No one can return to controlled use of a substance if they've ever had an addiction? Wrong-- many addicts to one substance have no problems with others and a very rare few can even learn controlled use of drug of choice! 12 step treatment the only way? Wrong-- many people find them unhelpful! 12 step programs bad for everyone? Wrong-- many people thrive in them! Methadone is just like substituting vodka for gin and not "really" recovery? Wrong-- Institute of Medicine says its most effective treatment for opioid addiction! I could go on...

As a female ex-addict who has had lots of harmful encounters with people who supposedly wanted to help me and who has interviewed hundreds of people whose "treatment" experiences were at least as traumatic as their drug use and some seriously more so, I urge everyone interested in this field to be very, very careful about what they do.

There are lots of people out there who will try to convince you that we only respond to brutality -- don't drink the kool aid!
posted by Maias at 6:09 PM on March 7, 2008 [1 favorite]

Best answer: I agree with hal_c_on- you should focus on being an emotionally strong helper/guide in their recovery. Showing too much empathy, concern and warmth could hinder your clients' ability to talk freely, because they might become connected to your emotions. In other words, they'll hesitate to share for fear of affecting you, or "bringing you down". And/or they could misinterpret you as their friend, and not the friendly professional that you should be to them.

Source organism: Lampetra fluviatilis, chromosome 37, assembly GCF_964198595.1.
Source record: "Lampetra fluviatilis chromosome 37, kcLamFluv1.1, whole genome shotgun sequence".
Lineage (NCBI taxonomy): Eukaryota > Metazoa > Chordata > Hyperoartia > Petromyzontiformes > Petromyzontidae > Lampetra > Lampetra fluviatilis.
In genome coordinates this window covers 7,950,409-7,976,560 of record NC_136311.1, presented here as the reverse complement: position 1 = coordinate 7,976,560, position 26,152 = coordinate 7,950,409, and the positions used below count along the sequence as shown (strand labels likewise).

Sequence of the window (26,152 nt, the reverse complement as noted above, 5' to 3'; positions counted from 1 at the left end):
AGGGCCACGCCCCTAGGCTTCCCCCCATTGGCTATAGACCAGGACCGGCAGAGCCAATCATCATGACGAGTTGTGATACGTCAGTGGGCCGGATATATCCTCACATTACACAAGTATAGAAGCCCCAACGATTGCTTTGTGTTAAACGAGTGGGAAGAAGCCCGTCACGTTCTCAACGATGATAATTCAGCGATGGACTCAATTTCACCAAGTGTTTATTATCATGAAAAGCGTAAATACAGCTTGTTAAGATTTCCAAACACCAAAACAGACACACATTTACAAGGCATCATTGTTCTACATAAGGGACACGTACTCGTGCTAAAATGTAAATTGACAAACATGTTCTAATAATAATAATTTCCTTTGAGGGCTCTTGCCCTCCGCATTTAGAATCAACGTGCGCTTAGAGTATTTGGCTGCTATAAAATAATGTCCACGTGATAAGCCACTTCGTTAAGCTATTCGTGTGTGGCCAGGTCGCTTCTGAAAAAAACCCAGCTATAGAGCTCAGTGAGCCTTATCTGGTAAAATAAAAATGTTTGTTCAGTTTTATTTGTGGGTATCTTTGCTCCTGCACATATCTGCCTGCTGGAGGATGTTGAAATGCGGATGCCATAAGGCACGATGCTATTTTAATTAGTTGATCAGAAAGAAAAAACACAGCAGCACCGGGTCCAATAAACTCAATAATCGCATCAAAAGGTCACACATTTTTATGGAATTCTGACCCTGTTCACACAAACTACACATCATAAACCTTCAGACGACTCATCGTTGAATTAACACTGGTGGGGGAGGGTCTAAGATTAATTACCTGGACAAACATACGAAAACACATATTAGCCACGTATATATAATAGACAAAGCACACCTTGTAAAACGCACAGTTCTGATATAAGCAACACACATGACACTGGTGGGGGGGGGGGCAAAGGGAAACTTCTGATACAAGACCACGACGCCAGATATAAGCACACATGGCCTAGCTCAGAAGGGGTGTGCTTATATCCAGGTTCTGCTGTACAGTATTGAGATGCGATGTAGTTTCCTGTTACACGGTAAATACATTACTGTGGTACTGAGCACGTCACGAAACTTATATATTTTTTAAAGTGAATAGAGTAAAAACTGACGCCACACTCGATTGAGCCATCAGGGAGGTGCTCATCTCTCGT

Be careful with active listening- it's been used as fodder for comedy because if you do it too much it becomes very insincere sounding. People will pick up on the fact that you are doing something, rather than just listening. It's an important tool, but best used sparingly.
posted by gjc at 6:14 PM on March 7, 2008

Listen, sure, but there's the kind of listening where you're just hearing what people are saying, and then there's the kind where you draw people out. For example, where I work is right around the block from a city shelter, so we get our fair share of weirdos, space cadets, sad sacks and the like. Over the past couple of years' worth of cigarette breaks I've heard a couple dozen life stories--all unsolicited. What I've found is that you have to not just listen to what's being said, but get a feel for how open or closed the person is. Sometimes people just don't feel like talking, you have to respect that. But other times, it'll seem like they don't want to talk, but in fact they're looking to unload a bunch of personal problems but don't want you to know they kind-of need you.

This happens all the time... I'll be propping up a building smoking a cigarette, someone will ask for a smoke, then they'll just kind of linger. Maybe say something outrageous just to gage your reaction. A couple of days ago a guy informed me he just landed on Earth. Now, how do you play that? You could do the standard repeat what they said back to them thing... "Oh, just landed, you say?" But that's not going to get you anywhere. Someone says something like that, they're challenging you... seeing what you're all about. Me, I tend to rely on the inquisitive-but-suspect, empathetic-but-untrusting "Oh yeah...?"